I don’t care what cruise line it is, I’m slowly giving up on the Main Dining Room experience. Please don’t yell at me. I’m not advocating blowing your cruise budget to dine at costly specialty restaurants every night.
What I am saying is that, as a solo cruiser with five decades of cruising under my belt, I’ve grown weary of banquet food night after night and day after day. And banquet food for thousands it is…no matter how you slice and dice it.
If you’ve been cruising for a while, maybe you’ve noticed a steady decline in Main Dining Room (MDR) quality and service. Of course this is a generalization. Some large ship cruise lines manage very well. But, as ships get bigger and bigger, feeding thousands of hungry and often demanding passengers becomes an exercise in skill, planning, ordering and budgeting. And training.
Feeding thousands of passengers
To accommodate so many people and increase revenue, fee-based specialty restaurants have proliferated on every mass market and premium cruise line. After all, if you’re selling a 7-night cruise for $399 per person, the money has to be made up somewhere.
As a halfway marketing idea, MDR enthusiasts may have an option to upgrade their banquet meals. On one particular cruise line, it’s possible to purchase a better quality steak and have it cooked to order, for a fee, of course. MDR meets specialty dining.
If table service is your preference, I’ve found one exception: lunch in the Main Dining Room. On occasion, this may be the best banquet meal onboard. Other times, it’s hit or miss. Salads are hastily prepared and plated, soups congealed and sandwiches sorely lack the contents they were supposed to contain. In my opinion.
Okay, I can hear readers saying, “Why should I pay for meals when they’re already included in the cost of the cruise?” That’s a good point.
As I wrote, I’m not advocating an entire cruise spent dining at lunch and dinner in specialty restaurants. Although, most of these venues offer very nice meals, for a lot less than you’d be charged wherever you live. Smaller restaurants, meals cooked to order, attentive servers and higher quality ingredients do come at a cost.
If you’re fussy like me, I am advocating eating more meals at the Lido Buffet. Yes, the Lido. The bustling, often-smelly, pushy people buffet. And here’s why:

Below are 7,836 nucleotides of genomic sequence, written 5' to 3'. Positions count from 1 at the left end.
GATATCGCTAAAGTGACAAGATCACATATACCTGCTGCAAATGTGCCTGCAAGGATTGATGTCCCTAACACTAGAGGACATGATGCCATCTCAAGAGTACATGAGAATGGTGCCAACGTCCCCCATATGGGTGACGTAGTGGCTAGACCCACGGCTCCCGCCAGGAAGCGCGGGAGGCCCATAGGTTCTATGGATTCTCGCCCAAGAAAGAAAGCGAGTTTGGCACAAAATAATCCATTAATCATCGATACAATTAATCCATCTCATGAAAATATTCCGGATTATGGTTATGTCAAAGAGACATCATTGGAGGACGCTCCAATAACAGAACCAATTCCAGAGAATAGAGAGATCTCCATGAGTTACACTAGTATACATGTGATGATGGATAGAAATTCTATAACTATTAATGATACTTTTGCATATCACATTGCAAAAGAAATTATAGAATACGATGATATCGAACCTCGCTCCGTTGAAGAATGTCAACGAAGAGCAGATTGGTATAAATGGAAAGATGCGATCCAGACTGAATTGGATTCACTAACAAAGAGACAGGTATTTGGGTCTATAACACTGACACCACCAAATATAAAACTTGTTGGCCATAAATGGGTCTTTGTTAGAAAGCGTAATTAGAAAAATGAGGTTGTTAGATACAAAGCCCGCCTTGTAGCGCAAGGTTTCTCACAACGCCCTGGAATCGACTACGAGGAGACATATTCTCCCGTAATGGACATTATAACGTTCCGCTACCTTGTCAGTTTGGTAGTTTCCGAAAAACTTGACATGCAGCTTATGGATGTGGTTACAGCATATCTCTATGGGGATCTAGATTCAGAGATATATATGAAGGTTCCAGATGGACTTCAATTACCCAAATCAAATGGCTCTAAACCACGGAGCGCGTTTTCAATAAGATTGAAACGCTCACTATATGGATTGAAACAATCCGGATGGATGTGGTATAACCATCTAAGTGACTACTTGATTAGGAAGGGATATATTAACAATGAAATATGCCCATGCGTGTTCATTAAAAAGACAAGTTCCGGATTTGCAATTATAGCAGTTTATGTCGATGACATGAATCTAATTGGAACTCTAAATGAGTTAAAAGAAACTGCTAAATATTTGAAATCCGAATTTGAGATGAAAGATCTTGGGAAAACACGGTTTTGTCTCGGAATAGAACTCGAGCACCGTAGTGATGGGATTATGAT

- Hot food is served hot
- You can get a fresh salad with whatever you want on it
- It’s not frowned upon to plug in earbuds and watch a movie on your iPad.
- You don’t have to make idle chatter with tablemates that you really don’t like
- Many Lido buffets offer the exact same entrées and appetizers as the MDR but in smaller quantities and yes, served hot.
- Meats are carved to order
- The view is infinitely better – window seats are easier to get
- Vegetarians have so much many more choices at both lunch and dinner
- You can set your own pace
My Number One reason for dining in the Lido
- It’s the perfect time to simply reflect on your voyage, decompress from the real world and dine at your leisure. No one is ever scurried out from early seating or getting sideways glances for dawdling over coffee at late seating.
Dietary downside to dining at the Lido
You can’t order no or low sodium, gluten-free, peanut-free or any special dietary requirements. However, with so much to choose, it’s fairly easy to find fresh and simple.
If you are on a gluten-free diet, some cruise lines’ Lido Buffets have signage to indicate items that are GF. Same with Spa-themed and heart healthy offerings. If you’re not sure, ask the Lido Buffet Manager and you’ll be guided in the right direction.
Sodium-free folks may find themselves relegated to the MDR. The good news is that you’ll have your food specially prepared in a separate area (like the GF folks) and in smaller batches.
In the last two years, I find myself avoiding the Main Dining Room throughout most of the cruise. Breakfast is enjoyed with room service to avoid the morning Lido Buffet craziness. I might venture into the MDR for lunch, once or twice. But I always find myself upstairs at the Lido afterwards, eyeing the salad bars, hot soups and especially the international food options.
It’s your vacation!
For me, a cruise is all about choice. The Lido Buffet, despite the mélange of smells, hungry mobs and mid-day chaos, is where I find it.
Ed Note: I wrote this article while at lunch in the Lido Buffet aboard Holland America’s Koningsdam. This is NOT a sponsored cruise.
I’m the editor and creator of CruiseMaven.com and self-appointed “expert” on cruises, trains and solo travel. By sharing news and reviews plus my cruise and travel experiences, I hope to entertain, inform and inspire you to travel the world without flying. Be sure to enjoy a local meal and a glass of wine along the way.